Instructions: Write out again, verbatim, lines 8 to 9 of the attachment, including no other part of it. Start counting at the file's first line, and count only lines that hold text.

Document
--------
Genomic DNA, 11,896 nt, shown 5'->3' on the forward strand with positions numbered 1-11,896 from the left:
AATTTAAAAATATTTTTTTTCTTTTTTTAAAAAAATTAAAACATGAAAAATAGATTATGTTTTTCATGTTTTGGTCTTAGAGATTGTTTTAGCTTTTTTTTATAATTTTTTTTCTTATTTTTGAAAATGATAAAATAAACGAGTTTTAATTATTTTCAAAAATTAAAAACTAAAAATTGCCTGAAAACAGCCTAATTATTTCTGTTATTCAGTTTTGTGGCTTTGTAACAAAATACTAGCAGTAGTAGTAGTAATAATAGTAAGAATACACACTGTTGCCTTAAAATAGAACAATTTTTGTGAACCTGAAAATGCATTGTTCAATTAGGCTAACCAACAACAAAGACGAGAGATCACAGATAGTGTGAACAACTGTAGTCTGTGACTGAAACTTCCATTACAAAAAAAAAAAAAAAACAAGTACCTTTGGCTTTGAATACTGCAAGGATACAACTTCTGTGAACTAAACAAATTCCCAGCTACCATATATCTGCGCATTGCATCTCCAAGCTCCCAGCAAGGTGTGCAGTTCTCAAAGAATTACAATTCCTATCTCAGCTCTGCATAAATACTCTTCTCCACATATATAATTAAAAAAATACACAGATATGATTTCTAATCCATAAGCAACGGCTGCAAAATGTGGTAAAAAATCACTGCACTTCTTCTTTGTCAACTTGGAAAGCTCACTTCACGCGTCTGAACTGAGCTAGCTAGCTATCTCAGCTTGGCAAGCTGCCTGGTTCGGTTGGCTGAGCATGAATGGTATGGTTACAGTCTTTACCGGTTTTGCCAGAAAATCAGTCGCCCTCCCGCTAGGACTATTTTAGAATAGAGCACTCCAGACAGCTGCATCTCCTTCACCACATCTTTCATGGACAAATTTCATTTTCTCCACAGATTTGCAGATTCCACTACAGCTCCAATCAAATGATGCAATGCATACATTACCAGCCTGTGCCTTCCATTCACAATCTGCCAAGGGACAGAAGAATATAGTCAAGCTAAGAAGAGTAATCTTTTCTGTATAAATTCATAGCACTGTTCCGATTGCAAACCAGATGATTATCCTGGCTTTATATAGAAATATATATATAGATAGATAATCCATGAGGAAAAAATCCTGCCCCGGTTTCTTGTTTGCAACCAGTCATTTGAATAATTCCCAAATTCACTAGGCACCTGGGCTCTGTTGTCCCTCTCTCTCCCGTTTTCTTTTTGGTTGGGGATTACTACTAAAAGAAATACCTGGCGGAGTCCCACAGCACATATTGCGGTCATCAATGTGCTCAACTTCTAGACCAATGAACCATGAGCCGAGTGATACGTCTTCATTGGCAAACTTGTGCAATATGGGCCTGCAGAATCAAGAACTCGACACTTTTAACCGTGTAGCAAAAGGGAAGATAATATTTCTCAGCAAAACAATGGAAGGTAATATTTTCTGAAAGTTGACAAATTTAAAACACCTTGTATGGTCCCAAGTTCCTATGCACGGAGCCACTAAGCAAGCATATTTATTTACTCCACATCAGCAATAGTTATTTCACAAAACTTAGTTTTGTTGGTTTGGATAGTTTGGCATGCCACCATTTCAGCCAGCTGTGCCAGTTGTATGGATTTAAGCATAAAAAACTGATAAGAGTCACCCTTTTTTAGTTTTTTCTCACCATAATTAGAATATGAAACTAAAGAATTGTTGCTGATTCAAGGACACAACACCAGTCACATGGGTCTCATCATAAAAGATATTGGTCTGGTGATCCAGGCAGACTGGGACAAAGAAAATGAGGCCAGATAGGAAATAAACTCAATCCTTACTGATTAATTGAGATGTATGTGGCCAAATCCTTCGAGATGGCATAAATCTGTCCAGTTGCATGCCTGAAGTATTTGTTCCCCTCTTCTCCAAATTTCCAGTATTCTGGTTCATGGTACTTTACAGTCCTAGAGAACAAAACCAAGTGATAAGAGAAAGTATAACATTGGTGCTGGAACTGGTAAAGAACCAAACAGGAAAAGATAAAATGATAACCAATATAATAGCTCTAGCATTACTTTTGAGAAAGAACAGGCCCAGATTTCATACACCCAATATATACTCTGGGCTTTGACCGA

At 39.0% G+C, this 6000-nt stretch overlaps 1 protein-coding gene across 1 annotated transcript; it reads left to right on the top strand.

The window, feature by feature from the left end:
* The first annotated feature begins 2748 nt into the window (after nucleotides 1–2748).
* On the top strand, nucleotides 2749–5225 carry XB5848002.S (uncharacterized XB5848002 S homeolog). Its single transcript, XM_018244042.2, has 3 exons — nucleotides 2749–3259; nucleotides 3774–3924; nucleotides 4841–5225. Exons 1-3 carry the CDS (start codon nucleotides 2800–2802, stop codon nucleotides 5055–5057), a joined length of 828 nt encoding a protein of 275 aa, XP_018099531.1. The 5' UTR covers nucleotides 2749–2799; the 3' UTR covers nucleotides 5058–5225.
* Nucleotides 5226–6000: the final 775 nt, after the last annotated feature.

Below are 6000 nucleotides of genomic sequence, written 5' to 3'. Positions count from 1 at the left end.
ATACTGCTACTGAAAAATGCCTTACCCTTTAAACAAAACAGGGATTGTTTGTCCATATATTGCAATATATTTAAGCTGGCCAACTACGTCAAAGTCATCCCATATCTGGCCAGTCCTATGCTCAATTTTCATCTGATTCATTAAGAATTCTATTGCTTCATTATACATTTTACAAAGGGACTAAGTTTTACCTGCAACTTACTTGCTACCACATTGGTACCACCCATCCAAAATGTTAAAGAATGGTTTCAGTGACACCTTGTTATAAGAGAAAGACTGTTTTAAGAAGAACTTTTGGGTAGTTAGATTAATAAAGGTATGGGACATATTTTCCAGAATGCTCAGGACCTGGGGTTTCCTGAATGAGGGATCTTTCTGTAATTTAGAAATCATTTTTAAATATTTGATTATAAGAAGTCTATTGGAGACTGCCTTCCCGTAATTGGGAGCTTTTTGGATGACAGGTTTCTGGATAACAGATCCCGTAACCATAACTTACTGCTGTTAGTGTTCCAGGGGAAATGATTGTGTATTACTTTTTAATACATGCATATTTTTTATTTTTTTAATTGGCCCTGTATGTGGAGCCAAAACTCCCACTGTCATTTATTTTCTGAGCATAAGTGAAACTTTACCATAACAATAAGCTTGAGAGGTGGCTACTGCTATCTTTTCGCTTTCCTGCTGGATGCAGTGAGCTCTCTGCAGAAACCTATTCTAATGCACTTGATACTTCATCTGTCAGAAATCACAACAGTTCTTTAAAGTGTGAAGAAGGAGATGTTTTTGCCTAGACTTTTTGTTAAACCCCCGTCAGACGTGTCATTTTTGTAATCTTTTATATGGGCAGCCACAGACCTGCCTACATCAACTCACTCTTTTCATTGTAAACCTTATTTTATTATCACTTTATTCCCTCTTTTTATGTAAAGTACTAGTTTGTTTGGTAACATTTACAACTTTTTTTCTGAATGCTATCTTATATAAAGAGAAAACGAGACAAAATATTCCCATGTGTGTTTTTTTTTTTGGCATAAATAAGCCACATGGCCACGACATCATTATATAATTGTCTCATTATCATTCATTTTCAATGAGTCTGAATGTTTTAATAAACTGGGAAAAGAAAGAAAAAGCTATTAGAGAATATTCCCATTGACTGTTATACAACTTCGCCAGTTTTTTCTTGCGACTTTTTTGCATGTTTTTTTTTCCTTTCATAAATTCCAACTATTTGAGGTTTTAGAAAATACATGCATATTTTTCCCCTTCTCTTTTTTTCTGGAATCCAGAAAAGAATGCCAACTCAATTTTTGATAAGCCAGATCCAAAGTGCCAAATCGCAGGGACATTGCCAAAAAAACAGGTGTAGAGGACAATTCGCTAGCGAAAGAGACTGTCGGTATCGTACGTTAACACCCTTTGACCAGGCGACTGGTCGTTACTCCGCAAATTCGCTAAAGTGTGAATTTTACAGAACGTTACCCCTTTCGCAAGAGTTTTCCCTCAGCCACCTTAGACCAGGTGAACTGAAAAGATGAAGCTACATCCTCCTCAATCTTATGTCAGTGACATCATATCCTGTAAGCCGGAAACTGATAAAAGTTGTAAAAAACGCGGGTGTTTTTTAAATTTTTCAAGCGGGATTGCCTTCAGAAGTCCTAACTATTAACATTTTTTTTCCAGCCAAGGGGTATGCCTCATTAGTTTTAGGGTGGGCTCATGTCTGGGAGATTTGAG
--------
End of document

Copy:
Below are 6000 nucleotides of genomic sequence, written 5' to 3'. Positions count from 1 at the left end.
ATACTGCTACTGAAAAATGCCTTACCCTTTAAACAAAACAGGGATTGTTTGTCCATATATTGCAATATATTTAAGCTGGCCAACTACGTCAAAGTCATCCCATATCTGGCCAGTCCTATGCTCAATTTTCATCTGATTCATTAAGAATTCTATTGCTTCATTATACATTTTACAAAGGGACTAAGTTTTACCTGCAACTTACTTGCTACCACATTGGTACCACCCATCCAAAATGTTAAAGAATGGTTTCAGTGACACCTTGTTATAAGAGAAAGACTGTTTTAAGAAGAACTTTTGGGTAGTTAGATTAATAAAGGTATGGGACATATTTTCCAGAATGCTCAGGACCTGGGGTTTCCTGAATGAGGGATCTTTCTGTAATTTAGAAATCATTTTTAAATATTTGATTATAAGAAGTCTATTGGAGACTGCCTTCCCGTAATTGGGAGCTTTTTGGATGACAGGTTTCTGGATAACAGATCCCGTAACCATAACTTACTGCTGTTAGTGTTCCAGGGGAAATGATTGTGTATTACTTTTTAATACATGCATATTTTTTATTTTTTTAATTGGCCCTGTATGTGGAGCCAAAACTCCCACTGTCATTTATTTTCTGAGCATAAGTGAAACTTTACCATAACAATAAGCTTGAGAGGTGGCTACTGCTATCTTTTCGCTTTCCTGCTGGATGCAGTGAGCTCTCTGCAGAAACCTATTCTAATGCACTTGATACTTCATCTGTCAGAAATCACAACAGTTCTTTAAAGTGTGAAGAAGGAGATGTTTTTGCCTAGACTTTTTGTTAAACCCCCGTCAGACGTGTCATTTTTGTAATCTTTTATATGGGCAGCCACAGACCTGCCTACATCAACTCACTCTTTTCATTGTAAACCTTATTTTATTATCACTTTATTCCCTCTTTTTATGTAAAGTACTAGTTTGTTTGGTAACATTTACAACTTTTTTTCTGAATGCTATCTTATATAAAGAGAAAACGAGACAAAATATTCCCATGTGTGTTTTTTTTTTTGGCATAAATAAGCCACATGGCCACGACATCATTATATAATTGTCTCATTATCATTCATTTTCAATGAGTCTGAATGTTTTAATAAACTGGGAAAAGAAAGAAAAAGCTATTAGAGAATATTCCCATTGACTGTTATACAACTTCGCCAGTTTTTTCTTGCGACTTTTTTGCATGTTTTTTTTTCCTTTCATAAATTCCAACTATTTGAGGTTTTAGAAAATACATGCATATTTTTCCCCTTCTCTTTTTTTCTGGAATCCAGAAAAGAATGCCAACTCAATTTTTGATAAGCCAGATCCAAAGTGCCAAATCGCAGGGACATTGCCAAAAAAACAGGTGTAGAGGACAATTCGCTAGCGAAAGAGACTGTCGGTATCGTACGTTAACACCCTTTGACCAGGCGACTGGTCGTTACTCCGCAAATTCGCTAAAGTGTGAATTTTACAGAACGTTACCCCTTTCGCAAGAGTTTTCCCTCAGCCACCTTAGACCAGGTGAACTGAAAAGATGAAGCTACATCCTCCTCAATCTTATGTCAGTGACATCATATCCTGTAAGCCGGAAACTGATAAAAGTTGTAAAAAACGCGGGTGTTTTTTAAATTTTTCAAGCGGGATTGCCTTCAGAAGTCCTAACTATTAACATTTTTTTTCCAGCCAAGGGGTATGCCTCATTAGTTTTAGGGTGGGCTCATGTCTGGGAGATTTGAG